In addition, one more function of the ciliated epithelium in brains is to provide brain tissues with air and protect from the oxygen debt. Moreover, it helps cerebral fluids to circulate in the brain, thus providing its healthy functioning. In reproductive system ciliated epithelium performs a vital role: it moves unfertilized eggs from fallopian tubes to the uterus helping them to become fertilized. As far as digestive system is concerned, ciliated epithelium assists in absorbing nutritious substances by the organism thus providing it with all necessary elements.
It goes without saying that ciliated epithelium damage can lead to various pathologies in human organism. Moreover, taking part in the functioning of other systems, ciliated epithelium damage influences the general state of health of a person.
The first ciliary disease is found in men from Denmark and Sweden, who produced spermatozoa that does not have dynein arms, and were considered as immotile (Afzelius, 2004). The disease was later called the “immotile-cilia syndrome” (Afzelius, 2004). It was discovered that the patients suffered from chronic or recurrent rhinitis, sinusitis, bronchitis, and “otitis”, resulting to having the illness in organs with mucus-transporting, ciliated epithelia (Afzelius, 2004). Reports show that these men were not seriously handicapped by their disease, but only went to the hospital due to fertility crisis. At present, more people bearing the same clinical symptoms have undergone examination of the motility or immotility of their nasal or bronchial cilia. Afzelius (2004) explained that there are some people who have immotile cilia. On the other hand, some had motile cilia, but the motility
does not have insufficient strength or co-ordination to transport the mucus blanket in the normal manner. Such syndrome was later called the “primary ciliary dyskinesia”, or abbreviated PCD (Afzelius, 2004).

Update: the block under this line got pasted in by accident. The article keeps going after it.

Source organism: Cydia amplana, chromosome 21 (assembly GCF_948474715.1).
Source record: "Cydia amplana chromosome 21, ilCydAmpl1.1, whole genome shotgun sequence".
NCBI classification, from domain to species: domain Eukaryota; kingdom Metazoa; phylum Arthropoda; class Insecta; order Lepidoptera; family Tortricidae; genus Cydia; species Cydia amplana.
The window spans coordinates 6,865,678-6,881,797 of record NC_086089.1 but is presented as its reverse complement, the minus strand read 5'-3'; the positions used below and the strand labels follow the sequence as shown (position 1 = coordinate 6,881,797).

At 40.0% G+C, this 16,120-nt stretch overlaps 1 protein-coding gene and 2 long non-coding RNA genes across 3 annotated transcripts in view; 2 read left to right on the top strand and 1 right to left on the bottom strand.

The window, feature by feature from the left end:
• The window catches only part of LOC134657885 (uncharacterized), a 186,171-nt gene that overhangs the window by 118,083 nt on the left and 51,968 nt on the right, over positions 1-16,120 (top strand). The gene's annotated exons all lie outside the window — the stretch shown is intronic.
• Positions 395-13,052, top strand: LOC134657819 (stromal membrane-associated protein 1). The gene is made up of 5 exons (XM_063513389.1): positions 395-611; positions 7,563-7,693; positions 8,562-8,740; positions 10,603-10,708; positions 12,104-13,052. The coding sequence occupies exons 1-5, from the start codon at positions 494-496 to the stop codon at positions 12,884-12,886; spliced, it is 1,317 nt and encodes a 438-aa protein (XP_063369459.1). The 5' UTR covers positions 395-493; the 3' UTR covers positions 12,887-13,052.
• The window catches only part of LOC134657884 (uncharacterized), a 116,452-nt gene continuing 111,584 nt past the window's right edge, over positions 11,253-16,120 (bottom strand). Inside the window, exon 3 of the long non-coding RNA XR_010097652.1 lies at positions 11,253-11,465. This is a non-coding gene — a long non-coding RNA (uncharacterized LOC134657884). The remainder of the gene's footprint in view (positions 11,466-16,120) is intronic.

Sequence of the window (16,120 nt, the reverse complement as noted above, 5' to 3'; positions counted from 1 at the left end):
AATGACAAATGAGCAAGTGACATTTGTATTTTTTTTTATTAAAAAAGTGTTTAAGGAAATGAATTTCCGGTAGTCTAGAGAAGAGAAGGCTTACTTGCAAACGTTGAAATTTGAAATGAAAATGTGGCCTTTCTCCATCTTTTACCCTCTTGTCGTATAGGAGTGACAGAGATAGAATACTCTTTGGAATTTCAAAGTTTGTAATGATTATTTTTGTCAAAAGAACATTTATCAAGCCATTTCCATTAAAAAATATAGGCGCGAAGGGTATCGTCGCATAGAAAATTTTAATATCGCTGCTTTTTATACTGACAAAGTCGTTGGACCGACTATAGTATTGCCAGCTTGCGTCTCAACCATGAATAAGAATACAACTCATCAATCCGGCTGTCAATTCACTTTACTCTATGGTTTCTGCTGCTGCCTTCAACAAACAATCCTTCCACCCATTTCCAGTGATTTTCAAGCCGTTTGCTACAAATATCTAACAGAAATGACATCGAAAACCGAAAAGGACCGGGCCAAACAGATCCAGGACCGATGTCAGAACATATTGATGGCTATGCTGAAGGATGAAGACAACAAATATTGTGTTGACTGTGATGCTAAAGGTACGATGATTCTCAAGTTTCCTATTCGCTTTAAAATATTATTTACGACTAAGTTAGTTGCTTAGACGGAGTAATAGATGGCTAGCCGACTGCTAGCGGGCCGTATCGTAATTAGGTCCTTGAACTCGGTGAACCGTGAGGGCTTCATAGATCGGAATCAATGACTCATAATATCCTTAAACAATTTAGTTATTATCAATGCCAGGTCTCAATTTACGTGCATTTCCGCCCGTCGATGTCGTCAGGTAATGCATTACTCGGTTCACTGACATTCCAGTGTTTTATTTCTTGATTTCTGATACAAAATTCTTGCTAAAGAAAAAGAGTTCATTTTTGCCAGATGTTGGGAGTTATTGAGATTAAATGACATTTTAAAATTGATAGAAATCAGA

The most dangerous conditions of epithelium damage occur within the respiratory organs. In most cases ciliated epithelial damage is caused by smoking. As a result, a person encounters problems with mucociliary clearance and respiratory health in general (Educational Portal, 2014). Ciliated epithelium contains the so-called goblet cells. Laura Enzor speaks about the purpose of these cells which is to “create mucous. The mucous surrounds particles that should not be present in the human body, and the cilia move them out. Without these cells and tissue, a lot of harmful bacteria would remain in our lungs” (Educational Portal, 2014). That is why smokers are often recognized by heavy cough, accompanied with crepitation. Taking into consideration the fact that smokers breathe in about 4,000 toxic chemicals daily, it is easy to predict, that ciliated epithelium in their respiratory organs is subject to constant irritation and serious damage of the cells (Education Portal, 2004). This continuous influence of chemicals results into excessive production of mucus. Besides, due to ciliated cells’ dysfunctions the organism is not able to get rid of the harmful chemicals, for the mucus cannot move out of the lungs. Thus, a person suffers from an unproductive cough, for the ciliated cells do not carry out their functions properly.
It is worth considering the fact, that as the result of damage of the ciliated epithelium, numerous pathologies occur in human organism. Many of them, of course, are caused by smoking. Some of the pathologies are: frequent respiratory infections predisposition, chronic bronchitis, chronic obstructive pulmonary disease (COPD), emphysema and even lung cancer. Smoking destroys cilia cells and with time such cells are prone to becoming cancerous (Educational Portal, 2014).